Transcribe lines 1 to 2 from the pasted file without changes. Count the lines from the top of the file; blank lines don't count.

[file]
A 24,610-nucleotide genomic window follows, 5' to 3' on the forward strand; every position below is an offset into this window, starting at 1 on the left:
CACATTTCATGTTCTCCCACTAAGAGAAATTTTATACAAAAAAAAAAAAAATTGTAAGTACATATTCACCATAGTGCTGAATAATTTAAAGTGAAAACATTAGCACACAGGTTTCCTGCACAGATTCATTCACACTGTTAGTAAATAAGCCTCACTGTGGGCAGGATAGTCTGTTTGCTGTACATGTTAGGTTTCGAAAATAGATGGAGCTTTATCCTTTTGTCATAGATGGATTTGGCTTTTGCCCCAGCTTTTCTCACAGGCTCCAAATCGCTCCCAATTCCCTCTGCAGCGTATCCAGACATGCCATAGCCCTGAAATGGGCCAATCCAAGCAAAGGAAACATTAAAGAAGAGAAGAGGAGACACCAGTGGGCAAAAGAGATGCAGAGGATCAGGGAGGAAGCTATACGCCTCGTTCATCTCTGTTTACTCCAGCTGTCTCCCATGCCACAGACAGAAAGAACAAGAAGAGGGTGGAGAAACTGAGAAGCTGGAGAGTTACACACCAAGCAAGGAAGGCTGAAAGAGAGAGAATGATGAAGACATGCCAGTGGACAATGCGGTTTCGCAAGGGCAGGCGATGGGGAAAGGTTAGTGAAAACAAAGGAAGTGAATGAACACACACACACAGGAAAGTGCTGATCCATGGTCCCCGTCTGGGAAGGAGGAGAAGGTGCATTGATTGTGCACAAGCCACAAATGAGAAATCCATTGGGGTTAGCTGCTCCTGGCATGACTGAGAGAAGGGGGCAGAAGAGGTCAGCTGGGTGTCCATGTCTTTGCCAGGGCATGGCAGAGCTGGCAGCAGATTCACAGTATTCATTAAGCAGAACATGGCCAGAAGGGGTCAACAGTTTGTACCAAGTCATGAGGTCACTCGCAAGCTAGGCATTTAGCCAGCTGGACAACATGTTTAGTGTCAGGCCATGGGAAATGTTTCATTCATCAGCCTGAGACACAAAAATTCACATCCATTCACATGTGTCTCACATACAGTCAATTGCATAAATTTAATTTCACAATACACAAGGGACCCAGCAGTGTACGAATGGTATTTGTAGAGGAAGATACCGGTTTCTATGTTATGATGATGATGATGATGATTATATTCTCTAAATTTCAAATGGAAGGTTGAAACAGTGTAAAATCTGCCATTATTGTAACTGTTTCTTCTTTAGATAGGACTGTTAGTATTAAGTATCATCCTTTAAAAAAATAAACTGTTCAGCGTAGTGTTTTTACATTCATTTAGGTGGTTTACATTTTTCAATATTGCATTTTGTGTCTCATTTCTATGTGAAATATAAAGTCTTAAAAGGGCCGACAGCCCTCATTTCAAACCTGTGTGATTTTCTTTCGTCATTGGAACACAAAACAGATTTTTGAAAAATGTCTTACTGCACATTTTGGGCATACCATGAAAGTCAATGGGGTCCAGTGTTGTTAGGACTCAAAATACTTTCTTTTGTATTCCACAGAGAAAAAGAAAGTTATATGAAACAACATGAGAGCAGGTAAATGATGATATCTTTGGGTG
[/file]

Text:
A 24,610-nucleotide genomic window follows, 5' to 3' on the forward strand; every position below is an offset into this window, starting at 1 on the left:
CACATTTCATGTTCTCCCACTAAGAGAAATTTTATACAAAAAAAAAAAAAATTGTAAGTACATATTCACCATAGTGCTGAATAATTTAAAGTGAAAACATTAGCACACAGGTTTCCTGCACAGATTCATTCACACTGTTAGTAAATAAGCCTCACTGTGGGCAGGATAGTCTGTTTGCTGTACATGTTAGGTTTCGAAAATAGATGGAGCTTTATCCTTTTGTCATAGATGGATTTGGCTTTTGCCCCAGCTTTTCTCACAGGCTCCAAATCGCTCCCAATTCCCTCTGCAGCGTATCCAGACATGCCATAGCCCTGAAATGGGCCAATCCAAGCAAAGGAAACATTAAAGAAGAGAAGAGGAGACACCAGTGGGCAAAAGAGATGCAGAGGATCAGGGAGGAAGCTATACGCCTCGTTCATCTCTGTTTACTCCAGCTGTCTCCCATGCCACAGACAGAAAGAACAAGAAGAGGGTGGAGAAACTGAGAAGCTGGAGAGTTACACACCAAGCAAGGAAGGCTGAAAGAGAGAGAATGATGAAGACATGCCAGTGGACAATGCGGTTTCGCAAGGGCAGGCGATGGGGAAAGGTTAGTGAAAACAAAGGAAGTGAATGAACACACACACACAGGAAAGTGCTGATCCATGGTCCCCGTCTGGGAAGGAGGAGAAGGTGCATTGATTGTGCACAAGCCACAAATGAGAAATCCATTGGGGTTAGCTGCTCCTGGCATGACTGAGAGAAGGGGGCAGAAGAGGTCAGCTGGGTGTCCATGTCTTTGCCAGGGCATGGCAGAGCTGGCAGCAGATTCACAGTATTCATTAAGCAGAACATGGCCAGAAGGGGTCAACAGTTTGTACCAAGTCATGAGGTCACTCGCAAGCTAGGCATTTAGCCAGCTGGACAACATGTTTAGTGTCAGGCCATGGGAAATGTTTCATTCATCAGCCTGAGACACAAAAATTCACATCCATTCACATGTGTCTCACATACAGTCAATTGCATAAATTTAATTTCACAATACACAAGGGACCCAGCAGTGTACGAATGGTATTTGTAGAGGAAGATACCGGTTTCTATGTTATGATGATGATGATGATGATTATATTCTCTAAATTTCAAATGGAAGGTTGAAACAGTGTAAAATCTGCCATTATTGTAACTGTTTCTTCTTTAGATAGGACTGTTAGTATTAAGTATCATCCTTTAAAAAAATAAACTGTTCAGCGTAGTGTTTTTACATTCATTTAGGTGGTTTACATTTTTCAATATTGCATTTTGTGTCTCATTTCTATGTGAAATATAAAGTCTTAAAAGGGCCGACAGCCCTCATTTCAAACCTGTGTGATTTTCTTTCGTCATTGGAACACAAAACAGATTTTTGAAAAATGTCTTACTGCACATTTTGGGCATACCATGAAAGTCAATGGGGTCCAGTGTTGTTAGGACTCAAAATACTTTCTTTTGTATTCCACAGAGAAAAAGAAAGTTATATGAAACAACATGAGAGCAGGTAAATGATGATATCTTTGGGTG